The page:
Lord chancellor. Born in Boston (Mass.), son of J. S. Copley, the portrait painter, he came to England, attended Cambridge University, and was called to the bar in 1804. He was appointed solicitor‐general in 1819 and prosecuted the Cato Street conspirators and in the ‘trial’ of Queen Caroline. He became attorney‐general in 1824, master of the rolls 1826, and Tory lord chancellor 1827–30, 1834–5, and 1841–6. A leading opponent of the Reform Bill, and a tower of strength to the Conservative Party in the Lords after 1830, he was a vigorous and effective speaker even in his later years.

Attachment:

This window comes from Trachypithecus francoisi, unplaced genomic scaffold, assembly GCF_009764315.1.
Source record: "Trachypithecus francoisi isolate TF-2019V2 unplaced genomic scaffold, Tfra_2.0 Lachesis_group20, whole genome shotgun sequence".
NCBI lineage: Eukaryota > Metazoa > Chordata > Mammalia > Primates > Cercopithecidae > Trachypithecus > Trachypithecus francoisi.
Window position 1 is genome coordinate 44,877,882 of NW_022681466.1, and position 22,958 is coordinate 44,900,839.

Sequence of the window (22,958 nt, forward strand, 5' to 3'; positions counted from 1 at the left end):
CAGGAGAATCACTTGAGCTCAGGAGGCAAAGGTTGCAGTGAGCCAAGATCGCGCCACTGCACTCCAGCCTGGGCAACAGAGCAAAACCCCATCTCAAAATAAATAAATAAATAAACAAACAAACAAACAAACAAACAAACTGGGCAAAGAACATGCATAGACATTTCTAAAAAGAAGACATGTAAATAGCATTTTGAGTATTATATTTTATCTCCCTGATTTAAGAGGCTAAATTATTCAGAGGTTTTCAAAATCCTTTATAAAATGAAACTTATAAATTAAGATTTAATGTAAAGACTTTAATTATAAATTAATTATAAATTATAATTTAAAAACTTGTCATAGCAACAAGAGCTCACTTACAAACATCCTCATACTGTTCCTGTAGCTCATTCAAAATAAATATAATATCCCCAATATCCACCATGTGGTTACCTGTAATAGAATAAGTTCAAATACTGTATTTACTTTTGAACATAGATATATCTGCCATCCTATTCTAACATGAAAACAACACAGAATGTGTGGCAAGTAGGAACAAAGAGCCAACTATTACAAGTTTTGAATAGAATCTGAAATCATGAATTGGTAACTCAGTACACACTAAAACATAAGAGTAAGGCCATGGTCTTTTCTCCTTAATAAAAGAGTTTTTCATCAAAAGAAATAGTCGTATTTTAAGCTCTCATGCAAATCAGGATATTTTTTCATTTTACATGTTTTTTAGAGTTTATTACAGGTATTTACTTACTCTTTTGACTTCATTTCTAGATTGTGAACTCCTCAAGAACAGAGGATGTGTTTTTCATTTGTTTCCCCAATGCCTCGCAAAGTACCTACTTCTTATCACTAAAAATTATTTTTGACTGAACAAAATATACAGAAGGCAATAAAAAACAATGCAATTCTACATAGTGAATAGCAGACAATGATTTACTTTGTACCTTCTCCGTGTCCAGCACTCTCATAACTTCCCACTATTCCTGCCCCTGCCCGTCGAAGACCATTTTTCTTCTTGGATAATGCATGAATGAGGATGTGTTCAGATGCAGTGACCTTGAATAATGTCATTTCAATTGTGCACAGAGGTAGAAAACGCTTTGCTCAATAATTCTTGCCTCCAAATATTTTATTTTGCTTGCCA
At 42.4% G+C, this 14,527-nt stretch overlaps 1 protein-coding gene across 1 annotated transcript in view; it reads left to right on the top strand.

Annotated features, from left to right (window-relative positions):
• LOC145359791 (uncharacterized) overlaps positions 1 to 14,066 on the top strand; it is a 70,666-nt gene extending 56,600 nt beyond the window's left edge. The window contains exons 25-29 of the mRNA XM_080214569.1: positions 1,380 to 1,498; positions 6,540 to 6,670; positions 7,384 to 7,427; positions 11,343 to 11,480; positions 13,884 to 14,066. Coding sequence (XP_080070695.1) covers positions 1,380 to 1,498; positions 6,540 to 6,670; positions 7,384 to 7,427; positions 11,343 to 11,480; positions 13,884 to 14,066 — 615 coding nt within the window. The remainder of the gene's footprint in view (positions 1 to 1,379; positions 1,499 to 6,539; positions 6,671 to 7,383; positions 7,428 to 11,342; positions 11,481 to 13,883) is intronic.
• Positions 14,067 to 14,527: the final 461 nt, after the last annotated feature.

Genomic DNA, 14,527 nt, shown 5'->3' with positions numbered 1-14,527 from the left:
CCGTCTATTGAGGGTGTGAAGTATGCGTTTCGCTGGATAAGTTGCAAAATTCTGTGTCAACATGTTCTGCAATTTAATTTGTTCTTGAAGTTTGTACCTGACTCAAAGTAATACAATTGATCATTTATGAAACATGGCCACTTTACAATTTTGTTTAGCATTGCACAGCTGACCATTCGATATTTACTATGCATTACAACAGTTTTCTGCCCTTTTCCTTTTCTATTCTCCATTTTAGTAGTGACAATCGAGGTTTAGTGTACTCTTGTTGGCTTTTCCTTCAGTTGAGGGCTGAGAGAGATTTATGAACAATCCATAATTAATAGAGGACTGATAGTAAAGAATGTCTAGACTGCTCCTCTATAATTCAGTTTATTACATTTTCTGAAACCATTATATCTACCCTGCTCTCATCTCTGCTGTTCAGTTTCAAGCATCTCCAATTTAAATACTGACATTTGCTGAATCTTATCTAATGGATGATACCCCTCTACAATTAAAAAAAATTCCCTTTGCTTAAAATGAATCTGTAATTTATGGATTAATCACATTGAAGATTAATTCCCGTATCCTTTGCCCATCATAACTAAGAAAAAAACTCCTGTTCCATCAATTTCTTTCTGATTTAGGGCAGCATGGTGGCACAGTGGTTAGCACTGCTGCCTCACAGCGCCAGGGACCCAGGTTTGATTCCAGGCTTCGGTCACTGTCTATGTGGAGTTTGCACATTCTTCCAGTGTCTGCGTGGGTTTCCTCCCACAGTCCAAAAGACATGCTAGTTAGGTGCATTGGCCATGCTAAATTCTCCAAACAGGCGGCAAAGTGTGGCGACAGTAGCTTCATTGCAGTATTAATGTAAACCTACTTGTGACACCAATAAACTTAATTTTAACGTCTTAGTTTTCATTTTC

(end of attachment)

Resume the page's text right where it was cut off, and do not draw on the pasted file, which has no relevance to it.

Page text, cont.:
Subjects: British History.